Support The Moscow Times!

Consumer Spending Approaches Pre-Coronavirus Levels

Sberbank payments data shows spending levels are just 8% down on last year.

Consumer spending is creeping back, but shopping habits could have changed for good. Sergei Vedyashkin / Moskva News Agency

Russians have started returning to shops, restaurants and hairdressers following the easing of lockdown restrictions, sending consumer spending back towards pre-coronavirus levels.

Aggregated payments data from Russia’s largest bank, Sberbank, shows spending over the last week was down around 8% compared with the same period in 2019 — a significant bounceback from levels recorded in April and May. Retail sales as recorded by Russia’s federal statistics agency Rosstat — a different, but comparable indicator — were down 23% in April.

In the second week of June, spending on goods was actually 4.4% higher than in 2019, Sberbank found, while outlays on services was still a third lower. 

Russia has begun relaxing lockdown restrictions, with each region determining exactly which measures should stay in force, based on the spread of the virus and capacity of hospitals in their area. Shops in Moscow were allowed to open at the beginning of June, hairdressers got back to work a week later, and restaurants and cafes opened their summer terraces Tuesday.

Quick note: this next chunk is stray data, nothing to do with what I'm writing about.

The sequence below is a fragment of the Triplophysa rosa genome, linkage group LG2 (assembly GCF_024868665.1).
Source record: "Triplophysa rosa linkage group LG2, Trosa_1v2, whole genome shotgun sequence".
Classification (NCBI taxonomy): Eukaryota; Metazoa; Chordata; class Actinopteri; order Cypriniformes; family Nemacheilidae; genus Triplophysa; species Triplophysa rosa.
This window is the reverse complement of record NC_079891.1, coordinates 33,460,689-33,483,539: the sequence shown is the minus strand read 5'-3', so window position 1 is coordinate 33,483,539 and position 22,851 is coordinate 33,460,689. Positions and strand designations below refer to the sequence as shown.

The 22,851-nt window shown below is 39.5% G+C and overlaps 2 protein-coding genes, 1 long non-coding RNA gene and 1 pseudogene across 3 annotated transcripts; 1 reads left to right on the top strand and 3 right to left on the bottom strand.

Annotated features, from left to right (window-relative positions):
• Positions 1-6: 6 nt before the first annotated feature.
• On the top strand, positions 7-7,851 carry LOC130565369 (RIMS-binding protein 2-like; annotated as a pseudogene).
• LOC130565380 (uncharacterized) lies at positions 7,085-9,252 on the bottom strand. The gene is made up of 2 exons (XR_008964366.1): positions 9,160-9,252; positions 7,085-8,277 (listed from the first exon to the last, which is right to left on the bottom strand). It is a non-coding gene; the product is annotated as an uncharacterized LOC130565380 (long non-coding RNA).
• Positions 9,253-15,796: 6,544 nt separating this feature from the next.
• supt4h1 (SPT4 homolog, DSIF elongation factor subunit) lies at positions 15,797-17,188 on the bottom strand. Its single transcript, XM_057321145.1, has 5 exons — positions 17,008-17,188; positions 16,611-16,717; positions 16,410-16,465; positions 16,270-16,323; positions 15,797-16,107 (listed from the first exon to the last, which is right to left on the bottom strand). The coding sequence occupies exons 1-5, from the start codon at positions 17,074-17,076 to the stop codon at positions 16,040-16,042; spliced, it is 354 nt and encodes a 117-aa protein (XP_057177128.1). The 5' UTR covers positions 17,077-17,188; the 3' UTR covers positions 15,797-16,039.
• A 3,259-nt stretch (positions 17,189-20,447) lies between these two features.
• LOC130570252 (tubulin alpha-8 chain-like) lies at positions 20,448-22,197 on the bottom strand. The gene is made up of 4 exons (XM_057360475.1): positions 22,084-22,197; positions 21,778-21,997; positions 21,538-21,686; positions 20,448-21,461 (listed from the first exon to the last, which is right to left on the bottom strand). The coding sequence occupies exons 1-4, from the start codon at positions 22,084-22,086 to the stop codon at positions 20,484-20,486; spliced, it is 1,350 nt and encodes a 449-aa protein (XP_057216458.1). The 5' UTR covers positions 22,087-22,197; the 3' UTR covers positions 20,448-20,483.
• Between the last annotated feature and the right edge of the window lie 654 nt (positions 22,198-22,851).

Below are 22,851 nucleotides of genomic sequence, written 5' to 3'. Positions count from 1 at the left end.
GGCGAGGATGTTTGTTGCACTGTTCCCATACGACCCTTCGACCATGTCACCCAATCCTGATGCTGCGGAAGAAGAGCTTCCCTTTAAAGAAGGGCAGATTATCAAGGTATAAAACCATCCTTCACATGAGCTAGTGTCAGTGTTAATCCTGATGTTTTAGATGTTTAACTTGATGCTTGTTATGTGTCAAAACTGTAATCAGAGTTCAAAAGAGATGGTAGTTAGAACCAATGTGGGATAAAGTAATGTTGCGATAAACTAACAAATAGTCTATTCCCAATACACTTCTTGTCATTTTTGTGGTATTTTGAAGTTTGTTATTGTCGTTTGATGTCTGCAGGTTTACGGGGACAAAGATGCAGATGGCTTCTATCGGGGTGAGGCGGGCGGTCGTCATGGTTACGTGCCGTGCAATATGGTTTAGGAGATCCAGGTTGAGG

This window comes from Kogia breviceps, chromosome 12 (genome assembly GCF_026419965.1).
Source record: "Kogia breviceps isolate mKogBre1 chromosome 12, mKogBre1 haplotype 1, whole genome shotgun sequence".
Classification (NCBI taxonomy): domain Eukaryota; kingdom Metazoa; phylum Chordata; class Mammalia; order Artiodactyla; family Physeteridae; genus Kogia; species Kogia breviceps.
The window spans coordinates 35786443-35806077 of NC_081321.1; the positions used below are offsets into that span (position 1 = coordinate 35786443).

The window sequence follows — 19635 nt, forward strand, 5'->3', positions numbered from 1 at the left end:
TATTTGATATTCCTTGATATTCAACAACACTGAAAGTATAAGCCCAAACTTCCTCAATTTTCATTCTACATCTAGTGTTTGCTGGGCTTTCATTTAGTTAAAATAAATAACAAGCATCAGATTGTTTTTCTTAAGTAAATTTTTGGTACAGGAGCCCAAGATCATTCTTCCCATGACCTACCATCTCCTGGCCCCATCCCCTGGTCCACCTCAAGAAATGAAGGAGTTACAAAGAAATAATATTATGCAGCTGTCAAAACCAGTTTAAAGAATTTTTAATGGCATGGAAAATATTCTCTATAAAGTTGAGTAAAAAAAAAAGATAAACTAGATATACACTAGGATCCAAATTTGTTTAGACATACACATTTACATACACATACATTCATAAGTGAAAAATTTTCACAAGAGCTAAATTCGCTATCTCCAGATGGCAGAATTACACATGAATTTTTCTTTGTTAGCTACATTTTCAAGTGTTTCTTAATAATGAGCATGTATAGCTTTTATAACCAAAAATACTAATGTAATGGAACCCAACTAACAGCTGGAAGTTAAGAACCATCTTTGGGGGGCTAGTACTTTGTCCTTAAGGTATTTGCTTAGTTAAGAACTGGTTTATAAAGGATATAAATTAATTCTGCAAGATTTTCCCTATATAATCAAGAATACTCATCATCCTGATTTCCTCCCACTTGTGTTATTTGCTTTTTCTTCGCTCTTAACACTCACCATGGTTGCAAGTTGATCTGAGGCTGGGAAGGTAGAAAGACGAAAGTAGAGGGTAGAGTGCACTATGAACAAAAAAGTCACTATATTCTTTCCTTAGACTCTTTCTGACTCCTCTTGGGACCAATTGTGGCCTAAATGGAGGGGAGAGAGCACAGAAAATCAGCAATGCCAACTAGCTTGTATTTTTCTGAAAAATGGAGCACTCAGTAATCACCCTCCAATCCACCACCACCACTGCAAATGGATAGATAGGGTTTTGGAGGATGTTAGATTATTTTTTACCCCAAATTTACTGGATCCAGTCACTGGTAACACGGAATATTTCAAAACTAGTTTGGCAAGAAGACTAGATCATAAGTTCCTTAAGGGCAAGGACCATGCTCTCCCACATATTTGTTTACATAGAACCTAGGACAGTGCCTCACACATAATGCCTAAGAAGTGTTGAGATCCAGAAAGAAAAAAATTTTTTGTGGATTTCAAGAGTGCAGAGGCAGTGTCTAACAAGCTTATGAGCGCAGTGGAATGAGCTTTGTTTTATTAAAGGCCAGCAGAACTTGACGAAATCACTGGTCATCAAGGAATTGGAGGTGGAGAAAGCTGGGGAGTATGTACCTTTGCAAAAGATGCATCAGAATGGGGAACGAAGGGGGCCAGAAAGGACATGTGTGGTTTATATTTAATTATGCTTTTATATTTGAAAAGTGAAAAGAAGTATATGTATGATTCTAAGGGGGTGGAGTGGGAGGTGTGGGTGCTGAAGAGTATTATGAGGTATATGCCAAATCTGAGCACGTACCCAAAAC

Sberbank analysts said spending was now comparable to a quiet working day in 2019. 

Despite the recovery, smaller businesses are still reeling from the effects of the pandemic. Small business activity is still down 29% compared with the same period in 2019, Sberbank said. In Moscow, the fall is even greater, at 38% — a sign that larger businesses are faring better as Russia emerges from the largest global economic shock in more than two decades.

Early figures show Russians are also adjusting where they spend following the coronavirus pandemic and hit to living standards, becoming more price conscious. The market share of budget label foods has begun to creep up, while sales of higher price items have slipped back. Surveys also show that consumers plan to spend less eating at restaurants and cafes, and more time cooking at home — a trend that could further hurt Russia’s small businesses and dent the pace of the recovery, should it materialize.

Read more

Independent journalism isn’t dead. You can help keep it alive.

The Moscow Times’ team of journalists has been first with the big stories on the coronavirus crisis in Russia since day one. Our exclusives and on-the-ground reporting are being read and shared by many high-profile journalists.

We wouldn’t be able to produce this crucial journalism without the support of our loyal readers. Please consider making a donation to The Moscow Times to help us continue covering this historic time in the world’s largest country.